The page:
Pain and suffering damages refer to the amount of money a person should be compensated for because of the pain and suffering the person has endured. Pain and suffering damages can be awarded for the future, for the present, or for the past, depending on the injuries, when they happened and how severe they are. More specifically, if a person was in a car accident, and remained in pain for an entire year, and is only now settling a claim with an insurance company, such person would attempt to get pain and suffering damages for the entire year that he or she was in pain. If a person can obtain an expert opinion that he or she will endure pain likely for 5 years in the future, then it is possible to obtain money damages for that future five years as well. Notably, future damages are more difficult to obtain than past or present damages, because victims cannot have personal documentation of his or her future pain. However, a victim can have documentation, i.e., medical records, video, pictures etc, of present or past pain.
One of the difficult parts of settling a personal injury claim is that unlike medical bills, or lost wages, pain and suffering will cost a person an undefined amount of money. The amount is subjective. So how do people generally place dollar values on this pain and suffering, when requesting a settlement from an insurance company?
First, let me mention a pain and suffering calculation myth that exits and circulates throughout the internet. Myth: insurance companies determine the severity of the injury, and based on that that severity level, multiply the medical expenses by a factor of between 2 and 5, resulting in the amount required to compensate pain and suffering. This method was used in the 80s, but it is rarely used by insurance companies today. Why? Multiplying medical bills by any number cannot possibly create a justifiable pain and suffering amount.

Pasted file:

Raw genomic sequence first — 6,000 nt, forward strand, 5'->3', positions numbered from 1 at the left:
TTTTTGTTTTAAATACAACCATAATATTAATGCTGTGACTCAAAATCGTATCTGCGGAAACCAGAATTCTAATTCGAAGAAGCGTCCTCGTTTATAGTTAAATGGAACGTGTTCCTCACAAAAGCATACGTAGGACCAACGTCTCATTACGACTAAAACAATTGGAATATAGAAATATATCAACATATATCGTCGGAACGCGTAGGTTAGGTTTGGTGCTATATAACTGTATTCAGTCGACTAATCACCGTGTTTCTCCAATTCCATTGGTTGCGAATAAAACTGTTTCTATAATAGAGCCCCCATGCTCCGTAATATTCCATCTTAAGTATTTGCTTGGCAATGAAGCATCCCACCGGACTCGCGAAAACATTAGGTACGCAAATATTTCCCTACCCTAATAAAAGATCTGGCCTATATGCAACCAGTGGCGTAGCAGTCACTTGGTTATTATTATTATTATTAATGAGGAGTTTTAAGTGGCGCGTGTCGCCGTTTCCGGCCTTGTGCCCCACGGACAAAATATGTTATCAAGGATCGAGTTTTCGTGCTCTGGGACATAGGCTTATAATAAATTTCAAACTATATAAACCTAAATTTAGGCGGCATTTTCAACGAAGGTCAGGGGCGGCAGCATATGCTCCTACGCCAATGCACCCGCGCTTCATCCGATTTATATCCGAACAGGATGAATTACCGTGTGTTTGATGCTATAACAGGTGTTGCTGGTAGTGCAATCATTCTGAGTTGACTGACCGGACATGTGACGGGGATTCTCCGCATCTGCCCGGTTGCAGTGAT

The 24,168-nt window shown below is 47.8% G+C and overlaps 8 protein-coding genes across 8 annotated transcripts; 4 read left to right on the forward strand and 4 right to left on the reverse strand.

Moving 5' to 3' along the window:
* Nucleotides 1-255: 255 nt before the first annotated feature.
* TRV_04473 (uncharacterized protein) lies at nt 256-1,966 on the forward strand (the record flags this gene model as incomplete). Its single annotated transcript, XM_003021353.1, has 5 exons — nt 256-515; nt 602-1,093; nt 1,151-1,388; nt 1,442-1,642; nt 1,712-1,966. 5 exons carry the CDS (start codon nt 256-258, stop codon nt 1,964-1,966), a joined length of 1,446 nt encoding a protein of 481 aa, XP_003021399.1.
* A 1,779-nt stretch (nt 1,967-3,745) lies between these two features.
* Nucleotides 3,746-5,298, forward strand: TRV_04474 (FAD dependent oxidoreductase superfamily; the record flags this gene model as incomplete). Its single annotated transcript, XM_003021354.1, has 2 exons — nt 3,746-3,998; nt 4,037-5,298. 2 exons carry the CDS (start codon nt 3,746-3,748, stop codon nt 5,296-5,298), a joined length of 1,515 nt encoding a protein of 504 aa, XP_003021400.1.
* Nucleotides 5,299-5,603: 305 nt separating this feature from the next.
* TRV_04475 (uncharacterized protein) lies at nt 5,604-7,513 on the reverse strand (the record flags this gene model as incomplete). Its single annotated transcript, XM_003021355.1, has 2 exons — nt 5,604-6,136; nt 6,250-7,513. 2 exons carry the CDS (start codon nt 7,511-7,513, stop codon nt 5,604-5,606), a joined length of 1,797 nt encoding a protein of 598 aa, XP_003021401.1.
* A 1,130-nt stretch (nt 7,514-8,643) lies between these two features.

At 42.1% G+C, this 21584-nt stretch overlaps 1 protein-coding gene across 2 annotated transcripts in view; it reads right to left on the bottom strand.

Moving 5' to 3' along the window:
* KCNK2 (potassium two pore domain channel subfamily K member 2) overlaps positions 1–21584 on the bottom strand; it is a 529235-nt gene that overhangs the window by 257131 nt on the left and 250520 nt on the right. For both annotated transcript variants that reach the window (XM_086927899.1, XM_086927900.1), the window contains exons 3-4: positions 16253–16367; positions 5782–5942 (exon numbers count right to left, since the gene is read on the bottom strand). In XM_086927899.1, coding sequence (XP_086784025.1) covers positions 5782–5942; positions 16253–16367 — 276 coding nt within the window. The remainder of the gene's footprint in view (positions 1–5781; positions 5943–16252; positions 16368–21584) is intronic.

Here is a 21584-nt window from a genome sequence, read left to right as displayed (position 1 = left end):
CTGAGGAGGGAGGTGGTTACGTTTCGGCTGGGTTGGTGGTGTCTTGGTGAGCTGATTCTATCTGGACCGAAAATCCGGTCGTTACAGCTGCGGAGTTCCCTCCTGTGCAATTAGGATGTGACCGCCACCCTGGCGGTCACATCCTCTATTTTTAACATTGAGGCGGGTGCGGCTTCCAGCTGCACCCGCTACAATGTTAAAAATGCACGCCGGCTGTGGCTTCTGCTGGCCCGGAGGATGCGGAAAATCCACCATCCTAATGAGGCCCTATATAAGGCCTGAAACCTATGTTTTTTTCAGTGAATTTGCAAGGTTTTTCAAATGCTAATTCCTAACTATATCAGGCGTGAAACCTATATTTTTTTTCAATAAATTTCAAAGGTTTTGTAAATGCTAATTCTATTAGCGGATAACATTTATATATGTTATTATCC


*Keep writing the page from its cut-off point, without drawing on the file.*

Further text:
Instead, many insurance companies take each injury and assess it based on individual merit. Some insurance companies use calculating software programs to determine payout amounts. Other insurance companies base the amount they will pain generally on how much they have paid on past similar injuries and circumstances. There is an abundance of literature on different methods for calculating pain and suffering today. The broad rule which I see from this literature is, that people should not place an arbitrary number on the pain and suffering and then ask for it. You will need to come up with a reason for why that amount is justified. One example of this is determining about how many days you have or will endure pain and suffering and how much each of those days of pain is worth in dollar value. Then multiply the number of days by the amount you valued the pain and suffering at. In many cases, this amount would be between 25 and 50 dollars per day.
The Cook & Cook Law Firm, PLLC handles personal injury cases in San Antonio and surrounding cities. If you would like help with your injury, call us! (210) 271-2800.